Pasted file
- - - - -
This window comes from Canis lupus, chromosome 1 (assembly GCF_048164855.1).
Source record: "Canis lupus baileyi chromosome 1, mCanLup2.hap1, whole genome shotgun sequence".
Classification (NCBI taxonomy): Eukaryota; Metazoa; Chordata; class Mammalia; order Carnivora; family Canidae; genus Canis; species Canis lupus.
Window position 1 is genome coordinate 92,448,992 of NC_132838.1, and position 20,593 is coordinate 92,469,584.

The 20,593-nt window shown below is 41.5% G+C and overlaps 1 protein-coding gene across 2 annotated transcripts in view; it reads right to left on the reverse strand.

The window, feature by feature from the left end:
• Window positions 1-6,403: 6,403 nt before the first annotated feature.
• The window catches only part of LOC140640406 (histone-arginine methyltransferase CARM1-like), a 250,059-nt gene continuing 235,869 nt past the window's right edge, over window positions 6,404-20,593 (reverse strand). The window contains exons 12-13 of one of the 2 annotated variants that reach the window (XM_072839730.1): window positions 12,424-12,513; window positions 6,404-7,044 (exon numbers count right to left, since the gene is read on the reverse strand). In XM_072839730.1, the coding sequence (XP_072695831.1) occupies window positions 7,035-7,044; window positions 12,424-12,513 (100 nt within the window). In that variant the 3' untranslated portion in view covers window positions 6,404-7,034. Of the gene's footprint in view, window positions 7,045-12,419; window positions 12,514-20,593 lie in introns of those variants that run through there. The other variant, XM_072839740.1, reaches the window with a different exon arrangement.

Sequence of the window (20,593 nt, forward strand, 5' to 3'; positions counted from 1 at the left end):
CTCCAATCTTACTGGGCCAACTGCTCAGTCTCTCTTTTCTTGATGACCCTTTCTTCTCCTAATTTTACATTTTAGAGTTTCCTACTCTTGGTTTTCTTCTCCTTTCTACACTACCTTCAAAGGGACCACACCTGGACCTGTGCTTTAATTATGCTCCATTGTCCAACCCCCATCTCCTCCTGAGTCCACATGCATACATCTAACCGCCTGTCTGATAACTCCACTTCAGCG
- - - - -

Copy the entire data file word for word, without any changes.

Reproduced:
This window comes from Canis lupus, chromosome 1 (assembly GCF_048164855.1).
Source record: "Canis lupus baileyi chromosome 1, mCanLup2.hap1, whole genome shotgun sequence".
Classification (NCBI taxonomy): Eukaryota; Metazoa; Chordata; class Mammalia; order Carnivora; family Canidae; genus Canis; species Canis lupus.
Window position 1 is genome coordinate 92,448,992 of NC_132838.1, and position 20,593 is coordinate 92,469,584.

The 20,593-nt window shown below is 41.5% G+C and overlaps 1 protein-coding gene across 2 annotated transcripts in view; it reads right to left on the reverse strand.

The window, feature by feature from the left end:
• Window positions 1-6,403: 6,403 nt before the first annotated feature.
• The window catches only part of LOC140640406 (histone-arginine methyltransferase CARM1-like), a 250,059-nt gene continuing 235,869 nt past the window's right edge, over window positions 6,404-20,593 (reverse strand). The window contains exons 12-13 of one of the 2 annotated variants that reach the window (XM_072839730.1): window positions 12,424-12,513; window positions 6,404-7,044 (exon numbers count right to left, since the gene is read on the reverse strand). In XM_072839730.1, the coding sequence (XP_072695831.1) occupies window positions 7,035-7,044; window positions 12,424-12,513 (100 nt within the window). In that variant the 3' untranslated portion in view covers window positions 6,404-7,034. Of the gene's footprint in view, window positions 7,045-12,419; window positions 12,514-20,593 lie in introns of those variants that run through there. The other variant, XM_072839740.1, reaches the window with a different exon arrangement.

Sequence of the window (20,593 nt, forward strand, 5' to 3'; positions counted from 1 at the left end):
CTCCAATCTTACTGGGCCAACTGCTCAGTCTCTCTTTTCTTGATGACCCTTTCTTCTCCTAATTTTACATTTTAGAGTTTCCTACTCTTGGTTTTCTTCTCCTTTCTACACTACCTTCAAAGGGACCACACCTGGACCTGTGCTTTAATTATGCTCCATTGTCCAACCCCCATCTCCTCCTGAGTCCACATGCATACATCTAACCGCCTGTCTGATAACTCCACTTCAGCG